In its bid to promote and protect consumer interests in relation to supply of goods and services, the Competition and Consumer Affairs Commission (CCAC) will soon be staging a countrywide business inspection.
This is according to Head of Consumer Affairs Unit, Feyona Austin-Paul in an interview with this publication yesterday. She informed that because of the perils consumers sometimes face at the hand of suppliers, the venture was initiated to ensure that suppliers adhere to consumer laws as dictated by the Consumers Affairs Act # 13 of 2011, and the Competition and Fair Trading Act # 11 of 2006.
This newspaper was told that suppliers found guilty of deliberately breaking consumer laws can face fines from $20,000 to $1M, plus one year imprisonment.
A segment of this inspection was conducted last year in Regions 3, 4, 6 and 7, and all outstanding regions will be tackled this year, according to CCAC.
One of the areas to be targeted in the inspection is ‘Information to Customers’, which dictates that a consumer should be furnished with all the relevant information about a product or service before the purchase is made.
‘Measurement of Goods’ is another, and this dictates that the quantity of goods purported to be sold should correspond with weights and prices charged, and correct measuring devices should be used.
With regard to ‘Prices and Fees’, the CCAC will be ensuring that displayed prices and fees shall be current and shall state the amount of taxes and related charges separately from the cost of the goods and services.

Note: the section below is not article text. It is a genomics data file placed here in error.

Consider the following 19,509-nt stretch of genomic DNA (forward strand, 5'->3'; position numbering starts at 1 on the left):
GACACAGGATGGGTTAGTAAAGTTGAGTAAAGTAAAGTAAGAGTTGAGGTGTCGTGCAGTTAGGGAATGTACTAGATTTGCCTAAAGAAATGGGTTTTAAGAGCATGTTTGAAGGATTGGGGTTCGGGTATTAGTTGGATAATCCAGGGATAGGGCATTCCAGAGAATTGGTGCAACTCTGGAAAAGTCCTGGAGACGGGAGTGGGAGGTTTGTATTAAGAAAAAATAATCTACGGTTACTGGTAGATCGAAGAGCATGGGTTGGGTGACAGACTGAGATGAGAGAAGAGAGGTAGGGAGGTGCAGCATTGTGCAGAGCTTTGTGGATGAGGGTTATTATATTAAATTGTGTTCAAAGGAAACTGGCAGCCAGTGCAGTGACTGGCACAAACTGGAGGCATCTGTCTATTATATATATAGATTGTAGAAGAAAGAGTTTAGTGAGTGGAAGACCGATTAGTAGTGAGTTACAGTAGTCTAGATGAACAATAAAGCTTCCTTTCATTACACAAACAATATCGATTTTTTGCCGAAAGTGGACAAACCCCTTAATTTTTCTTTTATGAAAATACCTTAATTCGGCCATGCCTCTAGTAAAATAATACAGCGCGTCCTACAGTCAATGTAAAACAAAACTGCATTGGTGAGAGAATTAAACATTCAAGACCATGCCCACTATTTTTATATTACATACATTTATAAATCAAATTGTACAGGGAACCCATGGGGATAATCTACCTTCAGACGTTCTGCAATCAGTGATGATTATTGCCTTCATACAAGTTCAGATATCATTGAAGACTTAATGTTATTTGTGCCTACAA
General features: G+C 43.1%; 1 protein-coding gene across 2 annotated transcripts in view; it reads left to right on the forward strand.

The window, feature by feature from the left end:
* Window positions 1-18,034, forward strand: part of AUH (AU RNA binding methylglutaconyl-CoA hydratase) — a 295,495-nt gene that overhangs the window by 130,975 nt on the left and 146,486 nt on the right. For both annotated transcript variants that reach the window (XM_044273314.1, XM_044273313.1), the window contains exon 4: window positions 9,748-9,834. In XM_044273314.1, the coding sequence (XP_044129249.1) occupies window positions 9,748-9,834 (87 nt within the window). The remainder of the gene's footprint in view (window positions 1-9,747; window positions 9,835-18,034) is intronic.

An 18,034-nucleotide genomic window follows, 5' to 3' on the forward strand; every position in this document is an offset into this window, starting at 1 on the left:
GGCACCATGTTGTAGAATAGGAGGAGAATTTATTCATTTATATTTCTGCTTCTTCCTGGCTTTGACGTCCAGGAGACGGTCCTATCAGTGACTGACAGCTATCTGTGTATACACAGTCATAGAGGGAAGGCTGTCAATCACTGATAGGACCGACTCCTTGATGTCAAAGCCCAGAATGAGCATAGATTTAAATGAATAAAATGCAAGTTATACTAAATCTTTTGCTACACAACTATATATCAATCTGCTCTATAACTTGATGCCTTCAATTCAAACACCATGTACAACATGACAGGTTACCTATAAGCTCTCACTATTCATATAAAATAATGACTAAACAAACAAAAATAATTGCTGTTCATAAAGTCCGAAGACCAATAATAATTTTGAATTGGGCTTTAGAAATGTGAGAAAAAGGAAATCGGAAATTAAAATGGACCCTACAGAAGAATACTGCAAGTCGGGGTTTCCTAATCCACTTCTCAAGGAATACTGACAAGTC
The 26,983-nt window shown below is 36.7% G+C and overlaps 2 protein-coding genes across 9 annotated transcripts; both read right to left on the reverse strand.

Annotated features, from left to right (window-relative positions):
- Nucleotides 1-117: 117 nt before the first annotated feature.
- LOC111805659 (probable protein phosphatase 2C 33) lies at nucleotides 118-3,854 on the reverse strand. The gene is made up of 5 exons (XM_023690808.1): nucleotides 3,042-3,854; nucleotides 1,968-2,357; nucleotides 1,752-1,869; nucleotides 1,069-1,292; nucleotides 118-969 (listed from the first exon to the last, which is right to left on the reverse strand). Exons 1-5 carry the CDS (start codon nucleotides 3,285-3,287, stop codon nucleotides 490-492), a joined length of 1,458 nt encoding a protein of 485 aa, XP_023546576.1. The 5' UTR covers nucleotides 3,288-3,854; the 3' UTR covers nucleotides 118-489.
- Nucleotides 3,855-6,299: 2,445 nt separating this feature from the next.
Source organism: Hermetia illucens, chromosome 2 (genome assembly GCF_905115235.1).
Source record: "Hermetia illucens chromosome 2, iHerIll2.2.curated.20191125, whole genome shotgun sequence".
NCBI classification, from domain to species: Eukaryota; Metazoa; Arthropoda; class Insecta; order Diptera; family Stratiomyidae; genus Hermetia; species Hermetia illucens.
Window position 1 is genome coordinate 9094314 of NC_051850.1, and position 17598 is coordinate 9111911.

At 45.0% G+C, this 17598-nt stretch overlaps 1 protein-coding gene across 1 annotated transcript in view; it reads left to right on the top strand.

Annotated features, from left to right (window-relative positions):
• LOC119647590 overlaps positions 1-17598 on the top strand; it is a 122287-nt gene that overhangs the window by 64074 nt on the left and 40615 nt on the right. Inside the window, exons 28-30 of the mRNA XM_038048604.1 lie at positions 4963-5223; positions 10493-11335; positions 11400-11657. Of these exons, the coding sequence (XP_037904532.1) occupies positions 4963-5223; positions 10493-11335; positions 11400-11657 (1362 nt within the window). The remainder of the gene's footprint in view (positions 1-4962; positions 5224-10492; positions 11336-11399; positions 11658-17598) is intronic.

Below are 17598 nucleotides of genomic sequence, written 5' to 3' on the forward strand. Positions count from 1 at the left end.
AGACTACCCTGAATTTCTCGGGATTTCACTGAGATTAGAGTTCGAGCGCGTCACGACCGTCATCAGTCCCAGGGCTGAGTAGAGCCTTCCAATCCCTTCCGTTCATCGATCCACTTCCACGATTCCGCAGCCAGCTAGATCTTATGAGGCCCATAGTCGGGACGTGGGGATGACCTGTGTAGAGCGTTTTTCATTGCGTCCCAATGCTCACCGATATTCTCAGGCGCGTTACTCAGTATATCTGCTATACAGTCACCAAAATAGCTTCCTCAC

In relation to receipts, the body will be looking to see that when a supplier sells goods/services to a customer, the supplier gives to the consumer a receipt setting out the purchase price and value added tax separately as paid by the consumer. The date of which the purchase was made will have to be stated, along with a description of the goods/services sold. The receipt should be legible for up to one year.
Warranties are also of vital importance and the inspection is geared at ensuring suppliers issue standard and explicit warranty in relation to goods sold or services provided.
Subjected to Section (6) of the Consumers Act, a manufacturers’ warranty will have to be attached to goods sold or goods provided.
With regard to the returning of goods, the inspection will be focused on enforcing that ‘return policies’ are in accordance with those of the Consumers Affairs Association (CAA). Consumers have up to seven (7) days to make the return (subject to CAA conditions), and suppliers can charge up to 10% as a restocking fee. The information printed on the warranty and receipt documents should reflect this also.
In relation to ‘Return of Defective Goods’, or unsatisfactory services, policies should be in accordance with those dictated by CAA, and should be correctly reflected on any warranty document.
Commenting on ‘Notices on Return of Goods’, Ms. Austin-Paul said that a supplier should not post notices stating that goods are not returnable, or that no refunds will be given for goods returned.
On ‘Law Away Purchase Sales’, she indicated that layaway purchase cancellations by the consumer entitle the supplier to retain 25% of the down payment. This would not apply to cases where the supplier cancels the agreement.
Officers of the Commission conducting the inspection exercise will be attired with proper identification. Businesses in compliance will be issued with a conformity document, while those not in compliance will receive a non-conformity document detailing areas breached and to be corrected. Procedures will be followed to ensure conformity and non-compliant businesses.
Businesses are urged to be in compliance with the provisions of the CAA, Part IV – ‘Duties of the Supplier’.
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